Finally, the UK’s Conservative/Liberal Democratic coalition has promised a referendum on remaining within the EU after the next election, following a renegotiation of Britain’s terms of membership. A key element in that negotiation, were the Conservatives to prevail, would be an increased capacity to limit intra-EU migration.


Immigration is currently higher on the political agenda than at any time during the United Kingdom’s history, and for the first time in British political history, immigration poses a direct threat to the electoral viability of the most successful political party in British history: the Conservatives. Two factors underlie the current crisis. First, a decade ago (2004), the Labour government took the decision to apply no transitional controls to A8 EU migration; this decision was purely voluntary, and the immigration crisis that followed was in this sense elective.

It was elective—but unexpected. The government had predicted that some 15,000 migrants would enter annually after May 2004 . The actual figure was between 700,000 and one million . Whereas the long-term impact of this immigration is an open question, A8 workers have been subject to public resentment but have otherwise provoked few integration crises in the form of mass unemployment (they came for work) or violence. Moreover, there is considerable evidence that most A8 workers returned home. From 2005 to 2011, fully 695,000 A10 workers left the UK. Thus, in contrast with past migrations, in which unskilled migration was largely permanent and followed by large-scale family reunification, the majority of A10 migration has been circulatory. However, in 2007, when Bulgaria and Romania joined the EU, restrictions on their nationals’ entry were kept in place for the maximum allowable period—until January 1, 2014. It is too early to draw conclusions about migration from these two countries, but as of February 2014 there were 127,000 Bulgarians and Romanians in the UK who were “in employment,” most of whom likely arrived as work permit holders after 2007 .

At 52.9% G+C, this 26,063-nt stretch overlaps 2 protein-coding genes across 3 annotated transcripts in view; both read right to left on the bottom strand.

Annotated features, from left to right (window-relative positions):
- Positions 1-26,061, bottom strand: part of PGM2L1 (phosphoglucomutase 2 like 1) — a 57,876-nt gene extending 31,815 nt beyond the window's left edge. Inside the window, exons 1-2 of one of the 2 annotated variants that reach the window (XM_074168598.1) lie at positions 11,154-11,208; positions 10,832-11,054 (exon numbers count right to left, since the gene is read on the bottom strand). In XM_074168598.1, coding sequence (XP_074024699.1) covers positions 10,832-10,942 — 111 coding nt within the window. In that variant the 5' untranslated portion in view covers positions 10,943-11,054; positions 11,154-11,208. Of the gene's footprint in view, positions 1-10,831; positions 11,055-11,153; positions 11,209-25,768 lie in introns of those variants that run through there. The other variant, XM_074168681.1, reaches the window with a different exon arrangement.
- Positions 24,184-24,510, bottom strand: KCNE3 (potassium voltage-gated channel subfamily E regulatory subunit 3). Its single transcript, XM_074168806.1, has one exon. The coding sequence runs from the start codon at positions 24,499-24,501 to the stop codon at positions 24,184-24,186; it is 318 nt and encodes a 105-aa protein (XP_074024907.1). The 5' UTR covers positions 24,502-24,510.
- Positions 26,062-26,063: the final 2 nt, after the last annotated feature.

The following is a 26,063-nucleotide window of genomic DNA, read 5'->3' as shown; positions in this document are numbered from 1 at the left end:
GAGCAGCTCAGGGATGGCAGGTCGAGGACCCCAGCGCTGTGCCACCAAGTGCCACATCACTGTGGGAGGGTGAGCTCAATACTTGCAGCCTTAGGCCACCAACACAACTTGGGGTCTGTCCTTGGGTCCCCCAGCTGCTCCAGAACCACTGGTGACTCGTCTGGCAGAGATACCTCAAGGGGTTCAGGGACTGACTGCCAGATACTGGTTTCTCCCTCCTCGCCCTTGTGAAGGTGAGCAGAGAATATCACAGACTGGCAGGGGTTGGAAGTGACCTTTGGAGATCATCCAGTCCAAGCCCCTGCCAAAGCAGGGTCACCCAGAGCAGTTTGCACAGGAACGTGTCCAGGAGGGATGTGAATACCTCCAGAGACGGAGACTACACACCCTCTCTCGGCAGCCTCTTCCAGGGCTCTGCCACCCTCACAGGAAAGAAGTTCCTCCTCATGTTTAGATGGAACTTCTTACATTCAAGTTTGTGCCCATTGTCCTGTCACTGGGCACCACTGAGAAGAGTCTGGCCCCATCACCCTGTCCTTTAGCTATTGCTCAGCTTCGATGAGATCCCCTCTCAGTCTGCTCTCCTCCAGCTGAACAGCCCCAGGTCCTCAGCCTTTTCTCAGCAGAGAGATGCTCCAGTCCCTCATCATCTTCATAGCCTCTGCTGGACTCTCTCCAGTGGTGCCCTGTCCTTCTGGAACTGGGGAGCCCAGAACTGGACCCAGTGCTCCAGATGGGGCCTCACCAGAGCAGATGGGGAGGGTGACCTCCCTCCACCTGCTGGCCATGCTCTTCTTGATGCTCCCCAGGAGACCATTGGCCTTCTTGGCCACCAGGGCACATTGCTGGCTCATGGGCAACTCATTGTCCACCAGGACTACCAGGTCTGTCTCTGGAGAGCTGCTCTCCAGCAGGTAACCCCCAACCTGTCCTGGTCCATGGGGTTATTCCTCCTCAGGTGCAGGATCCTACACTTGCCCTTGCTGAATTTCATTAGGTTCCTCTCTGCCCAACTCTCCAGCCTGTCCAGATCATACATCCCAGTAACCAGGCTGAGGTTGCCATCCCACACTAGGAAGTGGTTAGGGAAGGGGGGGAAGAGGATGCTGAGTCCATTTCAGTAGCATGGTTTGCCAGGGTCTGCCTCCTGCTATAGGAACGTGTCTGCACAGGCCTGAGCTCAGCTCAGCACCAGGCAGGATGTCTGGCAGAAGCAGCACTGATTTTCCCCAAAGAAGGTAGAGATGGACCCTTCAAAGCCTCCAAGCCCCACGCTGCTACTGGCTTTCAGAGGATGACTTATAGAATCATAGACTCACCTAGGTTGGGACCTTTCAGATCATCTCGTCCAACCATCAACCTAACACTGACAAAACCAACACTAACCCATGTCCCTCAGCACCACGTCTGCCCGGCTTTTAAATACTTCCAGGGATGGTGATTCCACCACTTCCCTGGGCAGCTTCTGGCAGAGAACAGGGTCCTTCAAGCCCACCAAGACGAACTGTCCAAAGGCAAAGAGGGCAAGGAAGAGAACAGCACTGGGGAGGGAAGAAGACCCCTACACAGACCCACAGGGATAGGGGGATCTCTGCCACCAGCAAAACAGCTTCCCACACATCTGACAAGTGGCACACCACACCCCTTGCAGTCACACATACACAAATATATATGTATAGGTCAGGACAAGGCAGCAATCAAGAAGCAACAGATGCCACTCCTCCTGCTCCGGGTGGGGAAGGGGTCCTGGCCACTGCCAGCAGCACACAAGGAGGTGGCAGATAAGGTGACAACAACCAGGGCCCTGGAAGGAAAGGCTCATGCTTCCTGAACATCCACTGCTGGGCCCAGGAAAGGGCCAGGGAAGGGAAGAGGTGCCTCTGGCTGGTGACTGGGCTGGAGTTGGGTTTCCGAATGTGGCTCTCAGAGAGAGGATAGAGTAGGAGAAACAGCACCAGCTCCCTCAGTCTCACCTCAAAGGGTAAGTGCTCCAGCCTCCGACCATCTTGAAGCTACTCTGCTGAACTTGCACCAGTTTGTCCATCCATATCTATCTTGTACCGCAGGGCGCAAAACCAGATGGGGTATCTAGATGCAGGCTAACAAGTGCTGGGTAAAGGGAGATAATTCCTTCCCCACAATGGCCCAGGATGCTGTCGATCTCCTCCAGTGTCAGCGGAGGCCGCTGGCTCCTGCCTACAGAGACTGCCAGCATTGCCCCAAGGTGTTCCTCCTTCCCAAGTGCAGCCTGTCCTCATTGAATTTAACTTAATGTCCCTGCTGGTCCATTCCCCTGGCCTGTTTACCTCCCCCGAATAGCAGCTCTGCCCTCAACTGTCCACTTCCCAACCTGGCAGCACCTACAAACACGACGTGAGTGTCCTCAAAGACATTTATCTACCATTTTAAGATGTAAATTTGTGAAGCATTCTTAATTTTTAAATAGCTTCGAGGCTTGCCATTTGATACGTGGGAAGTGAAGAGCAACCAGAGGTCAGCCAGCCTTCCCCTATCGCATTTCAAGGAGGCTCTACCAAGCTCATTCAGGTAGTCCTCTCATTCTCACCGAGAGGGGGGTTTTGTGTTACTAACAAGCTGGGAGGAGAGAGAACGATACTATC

The second factor that contributes to the immigration-related political shifts has been the rise of UKIP. Since the run-up to the EU elections in May 2014, UKIP has successfully linked anti-immigration sentiment with one of the defining cleavages of UK politics: Europe, meaning membership of the European Union. Because EU immigration is so difficult to control given the free movement provisions of EU law, and because membership of the EU is such a divisive issue for the Conservative Party, David Cameron and the Conservative leadership have found it extremely difficult to reduce the political and electoral saliency to immigration and to see off the threat of UKIP. How these developments will play out will depend on which party/parties win the next general election (in 2015 at the latest). For the moment, continued net immigration well over 100,000 per year, and UKIP’s successful linkage of immigration with a critique of the EU’s threat to British sovereignty, will keep the topic high on the British political agenda.

This text is part of the Interner Link: country profile United Kingdom.



  1. Clark (2014); YouGov (2014).

  2. Sparrow (2013).

  3. Fontanella-Khan/Parker (2013).

  4. Parker/Warrell (2013).

  5. Hansen (2014).

  6. For a further discussion of EU expansion and the free movement of workers, see also Heinen/Pegels (2006).

  7. Galgóczi et al. (2011).

  8. Migration Observatory (2014).


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Dr. Randall Hansen is Full Professor at the Canada Research Chair in Immigration and Governance, and Director of the Centre for European, Russian and Eurasian Studies at the University of Toronto, Canada. E-Mail Link: